The Parliamentary machinery was quick to make itself felt as check on the balance of the Crown - Edward tried to send some of his leading nobles to fight overseas whilst he was busy on another campaign. Unwilling to do so, they waited for him to leave and marched into London with an armed host. A Parliament at Lincoln was called in the King's absence to establish the rights of the baronage. It confirmed once again Magna Carta and Charter of the Forest and Edward, abroad, could do nothing but submit to it. This had been an important event for Britain, as the barons had not sought to redress their problems by civil war as they had done some fifty years earlier. It also meant that the King could no longer despatch his nobles to war wherever he wished (although they would continue to do this with consent for centuries), which led to the rise in standing, paid armies in the following century.

When the war with France was over, with no territorial change, Edward turned his eyes North towards Wales and Scotland. Wales was still an independent principality, and the frontier was guarded by the so-called Lords of the Marches, who were themselves frequent opponents of the Crown (sedition by the nobles on the frontier with Scotland was common right up until the unification). Edward sought not only to curb the rights of these Lords but to bring Wales under his control. Wales at this time was controlled by Llywelyn ap Gruffudd who claimed that his rights were completely seperate to those of England and refused to do homage to the English King. Edward had no time for someone seeking to disturb the peace (for the Welsh princes had used the Baron's War to extend their power), and his decision to annex Wales was one carried through swiftly and skillfully. An army of 15,000 men smashed the army of Wales, and Edward constructed a series of fortresses and castles to consolidate his rule. Parliament was even involved in bringing Wales into the English legal system - the Statute of Wales in 1284 extended English rule as far West as it could go in Britain.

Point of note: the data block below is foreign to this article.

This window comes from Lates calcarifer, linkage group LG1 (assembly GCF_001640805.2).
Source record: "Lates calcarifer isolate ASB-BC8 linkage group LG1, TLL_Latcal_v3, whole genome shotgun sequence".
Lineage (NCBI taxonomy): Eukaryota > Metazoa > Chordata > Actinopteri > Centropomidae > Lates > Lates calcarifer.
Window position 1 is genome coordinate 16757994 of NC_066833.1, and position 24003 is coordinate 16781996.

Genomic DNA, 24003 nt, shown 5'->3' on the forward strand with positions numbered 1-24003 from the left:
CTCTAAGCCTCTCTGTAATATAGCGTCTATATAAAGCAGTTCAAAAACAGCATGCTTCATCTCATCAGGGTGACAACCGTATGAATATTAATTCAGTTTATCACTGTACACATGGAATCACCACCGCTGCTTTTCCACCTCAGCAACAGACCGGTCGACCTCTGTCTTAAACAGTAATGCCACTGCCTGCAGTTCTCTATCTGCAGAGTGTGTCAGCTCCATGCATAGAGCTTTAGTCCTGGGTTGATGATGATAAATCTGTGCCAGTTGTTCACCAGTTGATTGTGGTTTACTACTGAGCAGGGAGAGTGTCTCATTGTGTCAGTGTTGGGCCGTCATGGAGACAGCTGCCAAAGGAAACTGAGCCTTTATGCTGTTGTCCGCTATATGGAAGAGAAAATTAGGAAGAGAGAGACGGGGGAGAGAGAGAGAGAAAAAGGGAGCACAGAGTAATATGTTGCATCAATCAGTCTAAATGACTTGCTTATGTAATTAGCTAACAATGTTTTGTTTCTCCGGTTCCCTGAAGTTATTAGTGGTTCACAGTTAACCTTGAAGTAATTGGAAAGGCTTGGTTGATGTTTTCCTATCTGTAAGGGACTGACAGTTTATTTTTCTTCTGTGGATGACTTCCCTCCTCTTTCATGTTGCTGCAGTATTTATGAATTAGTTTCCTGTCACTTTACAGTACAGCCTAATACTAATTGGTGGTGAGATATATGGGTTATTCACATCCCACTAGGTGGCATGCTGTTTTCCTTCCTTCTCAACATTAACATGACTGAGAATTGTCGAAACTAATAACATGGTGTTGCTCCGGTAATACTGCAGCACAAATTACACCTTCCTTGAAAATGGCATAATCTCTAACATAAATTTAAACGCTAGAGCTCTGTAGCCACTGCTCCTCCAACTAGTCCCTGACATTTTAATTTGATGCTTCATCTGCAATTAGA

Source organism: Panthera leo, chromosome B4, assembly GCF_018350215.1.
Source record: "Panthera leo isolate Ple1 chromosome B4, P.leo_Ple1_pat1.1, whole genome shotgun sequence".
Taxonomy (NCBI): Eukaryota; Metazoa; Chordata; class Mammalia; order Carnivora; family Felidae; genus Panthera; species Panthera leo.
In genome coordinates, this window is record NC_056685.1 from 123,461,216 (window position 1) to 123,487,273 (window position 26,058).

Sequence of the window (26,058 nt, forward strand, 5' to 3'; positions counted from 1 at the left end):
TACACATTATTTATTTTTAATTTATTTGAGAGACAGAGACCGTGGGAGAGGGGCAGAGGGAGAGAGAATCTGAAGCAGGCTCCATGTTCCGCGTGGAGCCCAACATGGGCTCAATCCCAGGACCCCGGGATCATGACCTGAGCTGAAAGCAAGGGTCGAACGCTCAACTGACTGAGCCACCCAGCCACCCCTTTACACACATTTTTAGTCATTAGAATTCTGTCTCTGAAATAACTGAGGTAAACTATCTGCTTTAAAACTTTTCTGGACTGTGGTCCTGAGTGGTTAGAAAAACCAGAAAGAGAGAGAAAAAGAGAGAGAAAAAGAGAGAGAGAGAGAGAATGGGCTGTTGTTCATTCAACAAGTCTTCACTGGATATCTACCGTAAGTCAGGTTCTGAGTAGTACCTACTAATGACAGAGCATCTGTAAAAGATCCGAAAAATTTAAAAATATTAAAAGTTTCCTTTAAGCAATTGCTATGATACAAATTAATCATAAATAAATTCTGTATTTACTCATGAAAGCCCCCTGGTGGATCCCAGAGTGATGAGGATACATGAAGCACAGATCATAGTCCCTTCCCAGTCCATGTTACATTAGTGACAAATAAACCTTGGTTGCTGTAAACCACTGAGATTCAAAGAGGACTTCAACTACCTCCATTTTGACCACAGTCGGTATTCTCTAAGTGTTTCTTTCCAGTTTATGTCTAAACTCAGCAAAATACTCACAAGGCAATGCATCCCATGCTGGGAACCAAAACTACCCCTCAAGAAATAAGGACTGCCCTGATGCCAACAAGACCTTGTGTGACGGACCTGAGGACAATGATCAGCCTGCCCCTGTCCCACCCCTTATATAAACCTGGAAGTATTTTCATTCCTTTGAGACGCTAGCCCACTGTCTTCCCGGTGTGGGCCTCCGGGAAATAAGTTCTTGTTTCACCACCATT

aneurin has done a marvellous job of noding the First Scottish War of Independence which Edward I fought against the Scots. This 'Great Cause' dominated the second part of his reign, and his dream would not be complete until the ascension of James Stuart to the English crown in 1603. The Scots invited the calamity onto themselves by calling in Edward to sort out a dispute between themselves over the successor to the Scottish crown after the premature death of Alexander III in 1286 (he rode his horse over a cliff). The war was bloody and complicated by the intrigues of the French, in one of the early expressions of the 'Auld Alliance' (the fact Scotland provided a back door into England for her Continental foes was one of the reasons she was so keen to subdue it for centuries.)

In conclusion

"Here lies Edward I, the Hammer of the Scots. Keep troth."
~ Inscription on Edward's tomb

Edward died on the road to Scotland, and his wish was that his bones be carried on the campaign which would eventually subdue the hardy Northern race. His son, Edward II, whom history has deemed unworthy of this great ruler, succeeded to the throne in 1307.

One of the great nation builders of English history, Edward I handed to the national heritage institutions and systems of government that provided equity to his people and fame to his name. Whilst he inflamed his subjects by making advancements on their power, he never kept it for himself; rather distributing it to a broad base of his government. He founded the Exchequer as a means of good finance and administration, and it would remain as such until the Yorkist practice of chamber finance took over in the reign of his namesake, Edward IV. And whilst many questions remained unanswered about the power of Parliament and Crown, they would be fleshed out by precedent and expediency in the generations to come.

Although in his old age he became wrathful and isolated in a court of people different to those he had grown up around and achieved so much with, history remembers him as one of the greatest English Kings.


1. Simon de Montford's father of the same name was particularly active in the Albigensian Crusade, which was the Papacy's attempt to wipe out the Cathars in Southern France. Simon (the son) came to England to marry Henry III's sister and was much hated by the domestic aristocracy.

2. Other men in his service were Anthony Bek, Bishop of Durham; Edmund, Earl of Lancaster and William Langton.


Sources

Churchill, Winston. A history of the English-speaking Peoples vol. 1: Cassell, 1956.

The Edict of Expulsion of 1290, http://www.heretical.com/British/jews1290.html

The Statute of Jewry, http://www.heretical.com/British/jews1275.html

Edward I, http://www.royal.gov.uk/output/Page61.asp